I do not know a British term for the collection of all episodes of all series/seasons of a given programme. Given the British predilection for counting collective nouns as plural (https://britishisms.wordpress.com/2012/01/28/plural-verb-for-collective-noun/), perhaps the term I seek is also “series,” making the term ambiguous to us Yanks.

    1. I think we’d definitely go with ‘series’ in Britain.
      Do US TV networks/channels show certain series of programmes at certain times of the year, i.e. in the Summer, Winter, or Autumn (sorry, Fall) ?
      Is that why they’re called ‘seasons’.

      1. Not specifically for each season; though one TV show will begin in January/February and end towards the end of the school year before summer break. Come to think of it, our “Programs” pause usually for spring break and the holidays (not to be confused with what I’ve come to know as British for what the US knows as Vacation).

        It’s strange how tv shows either aire their season once a year or do two seasons once a year. I haven’t sorted that out yet.

        Hopefully this helps.

        Funny enough, in reference to the original topic of “Pants(America)vs Trowsers(British)/trowsus <—-Welsh" I was enlightened to topic on a Welsh group I'm a part of on Facebook [Since we are all learning on Duolingo and or various other methods of learning the language] and was completely shocked at the different connotation of one piece of clothing named meaning something completely different and alarming haha.

        Languages are so wonderful yet so baffling at the same time.

        Historical and geographical context helps as well. The delineation of where one historical tree shows the origin and mutation to the vernacular of a different, usually invading country or a country that absorbs cultures and languages alike.

        Anyway, I digress.

        I am loving the comments and am in high agreement with the poster going by the handle "Muleboy" that these comments are where the party is at!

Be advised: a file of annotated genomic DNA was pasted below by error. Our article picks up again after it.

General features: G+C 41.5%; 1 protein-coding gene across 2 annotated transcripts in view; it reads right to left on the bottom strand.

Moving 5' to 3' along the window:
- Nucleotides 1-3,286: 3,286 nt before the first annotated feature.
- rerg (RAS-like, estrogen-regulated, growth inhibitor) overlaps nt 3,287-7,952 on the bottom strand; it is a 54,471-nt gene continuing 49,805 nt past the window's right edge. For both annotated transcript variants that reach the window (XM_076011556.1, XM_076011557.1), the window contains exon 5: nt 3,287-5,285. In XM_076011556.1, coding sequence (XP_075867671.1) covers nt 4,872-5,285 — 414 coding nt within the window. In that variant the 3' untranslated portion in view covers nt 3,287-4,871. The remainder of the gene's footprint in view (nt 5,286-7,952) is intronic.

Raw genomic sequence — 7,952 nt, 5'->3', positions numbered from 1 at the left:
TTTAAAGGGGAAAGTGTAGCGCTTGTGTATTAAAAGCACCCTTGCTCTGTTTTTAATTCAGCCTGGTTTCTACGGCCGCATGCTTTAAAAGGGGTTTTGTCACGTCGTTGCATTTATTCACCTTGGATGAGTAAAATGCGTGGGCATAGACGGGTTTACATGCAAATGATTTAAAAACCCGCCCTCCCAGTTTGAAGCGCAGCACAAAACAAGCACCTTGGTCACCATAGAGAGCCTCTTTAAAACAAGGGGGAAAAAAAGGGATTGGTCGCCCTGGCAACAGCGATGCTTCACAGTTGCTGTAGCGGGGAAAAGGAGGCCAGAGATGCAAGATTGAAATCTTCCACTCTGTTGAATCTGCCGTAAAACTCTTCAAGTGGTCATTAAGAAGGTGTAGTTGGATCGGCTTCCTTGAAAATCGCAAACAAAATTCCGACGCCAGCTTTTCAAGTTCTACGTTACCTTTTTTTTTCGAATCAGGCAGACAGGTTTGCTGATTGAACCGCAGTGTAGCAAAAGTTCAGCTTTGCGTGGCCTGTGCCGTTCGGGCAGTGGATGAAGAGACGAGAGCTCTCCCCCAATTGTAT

19. Re response to John, in response to Julia and to me.

    Language is alive and evolving. Even within this small island, usage will vary by occupation, age, region, education, and other factors.

  20. There is another reference to trousers that just came to me, and that is from Lonnie Donegan’s “My Old Man’s a Dustman” – He wears ‘Cor Blimey Trousers’, which refers to (not seen now since the 1950s!!) men who wear these big heavy corduroy or flannel trousers right up on the hip (even higher than Simon Cowell). Trousers that the teens of the day wouldn’t be seen dead in!

  21. Hm. Maybe I’m the weirdo here, but where I come from, “trousers” is an old-fashioned term for some type of pants that is not produced anymore (I don’t even have a good mental image of them). That the New York Times article is increasing its use of the word “trousers” seems like a confusing backslide into the past. Just what are they talking about, exactly?!! Also, “trousers” doesn’t even sound good. “Slacks” sounds more elegant and are actually distinguishable from everyday pants. “Slacks” are slick formal wear in my area. (“It’s a semi-formal party, so boys should wear collared shirts and slacks…”) “Breeches” are really, really, really not used anymore unless it’s in the context of horseback-riding.